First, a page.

Thursday, May 10, 2012

New law improves real estate appraisal certification

State Sen. Susan Paddack said a new state law will help speed up the process for upgrading certification for real estate appraisers. Paddack’s legislation, Senate Bill 1493, co-authored by Rep. Todd Thomsen, was signed into law by Gov. Mary Fallin on Tuesday. The idea for the legislation came from a constituent who was frustrated with the certification process.
“Current practice is to use volunteers to review applications, but because it was strictly done on a voluntary basis there were sometimes not enough or the application reviews might not be the first priority for a volunteer who also is dealing with work and family demands,” said Paddack, D-Ada. “SB 1493 allows the Real Estate Appraiser Board to contract with qualified appraisers to review the applications. Since the reviewers will be paid for their time, we believe it will speed up the process. That’s great news for the applicants because with a higher level of certification, they will have greater earning potential.”
While the Board makes every effort to have the applications reviewed within 90 days, there have been times when it took longer. Supporters say SB 1493 will help expedite the process.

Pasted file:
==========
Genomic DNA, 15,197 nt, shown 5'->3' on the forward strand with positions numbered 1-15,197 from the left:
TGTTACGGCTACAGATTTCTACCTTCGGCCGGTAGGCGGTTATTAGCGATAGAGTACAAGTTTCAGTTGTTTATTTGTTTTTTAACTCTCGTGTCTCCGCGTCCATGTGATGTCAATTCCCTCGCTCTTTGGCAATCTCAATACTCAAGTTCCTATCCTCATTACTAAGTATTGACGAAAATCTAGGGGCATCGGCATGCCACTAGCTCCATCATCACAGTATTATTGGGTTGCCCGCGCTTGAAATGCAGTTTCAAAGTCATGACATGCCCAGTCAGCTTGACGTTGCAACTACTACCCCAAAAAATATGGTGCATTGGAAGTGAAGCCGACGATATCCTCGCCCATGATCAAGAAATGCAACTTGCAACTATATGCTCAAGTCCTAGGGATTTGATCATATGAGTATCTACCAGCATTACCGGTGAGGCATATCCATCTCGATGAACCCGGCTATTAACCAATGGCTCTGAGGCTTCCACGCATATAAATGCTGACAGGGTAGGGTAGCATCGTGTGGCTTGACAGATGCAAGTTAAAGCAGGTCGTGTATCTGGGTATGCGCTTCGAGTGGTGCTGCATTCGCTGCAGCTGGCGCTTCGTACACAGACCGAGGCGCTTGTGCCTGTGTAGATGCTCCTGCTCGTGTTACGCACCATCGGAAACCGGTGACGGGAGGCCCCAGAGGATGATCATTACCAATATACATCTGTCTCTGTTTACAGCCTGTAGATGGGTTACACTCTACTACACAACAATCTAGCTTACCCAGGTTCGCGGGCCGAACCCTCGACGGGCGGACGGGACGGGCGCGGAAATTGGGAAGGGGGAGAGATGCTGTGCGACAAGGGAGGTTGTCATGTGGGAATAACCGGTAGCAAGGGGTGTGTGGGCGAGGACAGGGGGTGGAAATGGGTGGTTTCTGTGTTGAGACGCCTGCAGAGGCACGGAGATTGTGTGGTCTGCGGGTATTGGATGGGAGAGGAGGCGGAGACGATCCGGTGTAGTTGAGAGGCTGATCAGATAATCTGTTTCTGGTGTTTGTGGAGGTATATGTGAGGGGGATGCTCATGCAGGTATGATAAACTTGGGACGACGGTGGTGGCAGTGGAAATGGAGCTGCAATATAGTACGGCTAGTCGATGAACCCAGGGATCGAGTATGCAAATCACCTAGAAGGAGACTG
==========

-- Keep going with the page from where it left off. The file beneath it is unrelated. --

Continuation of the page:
“Government should work efficiently for the people it serves. A slow licensing process impedes an individual’s ability to go out and earn an income. I believe that expediting this process will help Oklahomans get on the job more quickly,” said Thomsen, R-Ada.
The new law took effect when it was signed on Tuesday. The Oklahoma Real Estate Appraiser Board will enact the new procedure for certification upgrades.
An important aspect of this bill that should not be discounted is that the idea came from a constituent. This means that somebody, a regular citizen, living in an electoral district was able to precipitate a change that will be felt by the total of the folks in the state.  Keep this in mind next time you think it doesn’t do any good to let your elected servants hear your voice.

1 comment:

  1. State laws requires an individual to take a series of courses before an individual finally becomes a real estate appraiser in his/her state. This may include the process of getting a license in real estate first.